1. Allow for a broader set of data to be recorded, aggregated, and formatted into digestible reporting in order to derive Key Performance Indicators (KPIs) from more exercises.
  2. Streamline the overall advanced data capturing process.
  3. Create aggregate reporting and evaluations in configurable dashboard formats for coaches and management personnel.


Online strength and conditioning software TeamBuildr has been working with MLB teams for nearly a year now. The cloud-based program allows coaches to create and store workouts online to be pushed out digitally to its athletes. As coaches build workouts online, TeamBuildr acts as a library to digitally store saved workouts and data across the organization which eliminates paper and streamlines the data-recording process.

The online database allows coaches to upload and store an exercise library complete with videos and instructions. Additionally, all workout data (sets, reps, weights, etc.) is saved for each athlete in a reportable format. Accessible via tablet or smartphone, the online platform serves as a mobile, central database and social network for a program’s strength and conditioning program:



TB Skin - St. Louis Cardinals

Assess2Perform (A2P)

Colorado-based hardware sensor company A2P is debuting its first product, the Bar Sensei, this year (2015). Weighing in at only one ounce and attaching to the barbell, the Bar Sensei measures the important barbell movement protocols and sends the data via Bluetooth Smart to the smart device (currently iOS).


The feedback is displayed on a rep-by-rep basis in real-time, allowing the athlete to see instant outputs to optimize each rep. The sports metrics include the peak & average of Power, Force, and Speed, bar distance, and POP-100. Eccentric information is also available.

The Integration

At the beginning of MLB’s Spring Training, A2P and TeamBuildr traveled to Jupiter, Florida to run a live beta of the hardware-software integration. Although the Cards had been TeamBuildr customers for some time, this was their first experience with A2P hardware, as the company recently released the BarSensei in early 2015.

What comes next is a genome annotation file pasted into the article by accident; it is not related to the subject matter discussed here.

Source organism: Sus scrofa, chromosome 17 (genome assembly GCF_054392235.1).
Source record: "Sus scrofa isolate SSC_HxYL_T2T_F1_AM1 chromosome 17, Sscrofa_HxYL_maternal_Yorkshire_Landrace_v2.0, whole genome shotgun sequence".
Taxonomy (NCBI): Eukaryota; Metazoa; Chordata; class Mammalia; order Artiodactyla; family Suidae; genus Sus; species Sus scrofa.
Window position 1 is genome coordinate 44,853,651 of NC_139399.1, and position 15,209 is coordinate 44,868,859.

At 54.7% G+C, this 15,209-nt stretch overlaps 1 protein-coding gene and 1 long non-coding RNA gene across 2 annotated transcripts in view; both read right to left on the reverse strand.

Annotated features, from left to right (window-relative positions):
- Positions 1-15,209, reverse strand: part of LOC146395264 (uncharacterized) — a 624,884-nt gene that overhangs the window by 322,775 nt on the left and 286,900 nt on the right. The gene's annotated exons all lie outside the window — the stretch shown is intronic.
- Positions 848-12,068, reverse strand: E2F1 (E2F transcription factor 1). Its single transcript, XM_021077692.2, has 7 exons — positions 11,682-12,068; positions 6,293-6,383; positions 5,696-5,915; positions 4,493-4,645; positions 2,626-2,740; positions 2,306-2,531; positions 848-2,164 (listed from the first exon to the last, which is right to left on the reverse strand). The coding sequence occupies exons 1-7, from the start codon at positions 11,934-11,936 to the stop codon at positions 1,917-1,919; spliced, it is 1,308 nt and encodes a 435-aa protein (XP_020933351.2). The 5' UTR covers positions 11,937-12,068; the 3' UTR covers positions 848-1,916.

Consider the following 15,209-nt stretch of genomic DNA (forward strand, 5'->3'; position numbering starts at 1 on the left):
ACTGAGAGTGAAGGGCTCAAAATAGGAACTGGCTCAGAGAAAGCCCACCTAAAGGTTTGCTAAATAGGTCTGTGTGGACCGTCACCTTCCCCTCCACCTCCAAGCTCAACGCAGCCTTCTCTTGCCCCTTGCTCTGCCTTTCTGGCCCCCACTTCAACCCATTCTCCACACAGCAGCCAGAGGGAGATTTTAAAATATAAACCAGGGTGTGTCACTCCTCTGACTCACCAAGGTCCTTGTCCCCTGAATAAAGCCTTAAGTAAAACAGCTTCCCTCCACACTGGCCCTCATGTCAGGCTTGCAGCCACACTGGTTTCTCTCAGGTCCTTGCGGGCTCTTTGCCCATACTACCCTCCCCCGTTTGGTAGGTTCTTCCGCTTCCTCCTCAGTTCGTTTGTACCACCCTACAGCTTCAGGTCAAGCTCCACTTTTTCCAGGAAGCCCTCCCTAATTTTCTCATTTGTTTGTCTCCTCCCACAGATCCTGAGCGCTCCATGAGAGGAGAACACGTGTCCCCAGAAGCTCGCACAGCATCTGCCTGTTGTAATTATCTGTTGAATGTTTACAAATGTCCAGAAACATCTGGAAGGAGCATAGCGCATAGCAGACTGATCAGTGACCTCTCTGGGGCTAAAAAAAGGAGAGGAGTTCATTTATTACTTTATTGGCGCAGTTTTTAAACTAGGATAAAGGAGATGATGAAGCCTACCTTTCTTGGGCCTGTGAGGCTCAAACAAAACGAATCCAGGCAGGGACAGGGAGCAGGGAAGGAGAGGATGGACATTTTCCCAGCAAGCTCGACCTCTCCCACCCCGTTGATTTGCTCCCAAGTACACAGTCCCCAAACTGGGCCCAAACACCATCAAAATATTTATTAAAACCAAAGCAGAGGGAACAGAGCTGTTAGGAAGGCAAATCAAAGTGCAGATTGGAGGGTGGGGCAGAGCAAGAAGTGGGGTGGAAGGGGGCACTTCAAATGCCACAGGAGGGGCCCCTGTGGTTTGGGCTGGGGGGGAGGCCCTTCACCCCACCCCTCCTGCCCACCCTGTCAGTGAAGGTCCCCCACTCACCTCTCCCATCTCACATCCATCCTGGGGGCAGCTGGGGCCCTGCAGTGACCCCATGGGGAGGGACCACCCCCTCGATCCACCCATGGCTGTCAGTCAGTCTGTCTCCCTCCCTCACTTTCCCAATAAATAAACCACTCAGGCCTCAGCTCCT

TeamBuildr “Weight Room View”

In order to accommodate the integration, TeamBuildr developed the “Weight Room View” interface to display and record data in the weight room setting on a tablet. This particular interface allows multiple athletes to input data into the tablet as they exercise in a streamlined fashion.

This setup also allows coaches to view data of each rep sent by BarSensei in real-time on-screen. This data is then recorded and stored as part of the workout TeamBuildr for reporting:

Weight Room Display 1

The portable stand allows players or coaches to carry it around the weight room to the next exercise. Weight Room View allows up to four athletes to share the screen and enter in data while working out without switching pages within the tablet app.

BarSensei x TeamBuildr

Latching the lightweight BarSensei device onto the barbell, each individual rep transmitted bar speed and peak power metrics to TeamBuildr. As each rep yielded its numbers on the screen, the data was automatically recorded once confirmed by the coach or athlete operating the tablet:

device connection

A2P display


Assigned weight per set is generated automatically based on percentages and max in TeamBuildr -- or an athlete or coach can insert it into the tablet. Athlete data (including rep-by-rep data generated by A2P) can be spot-checked or formatted into charted reports for evaluation.

Progress Reporting

To contact A2p, email Scott Damman at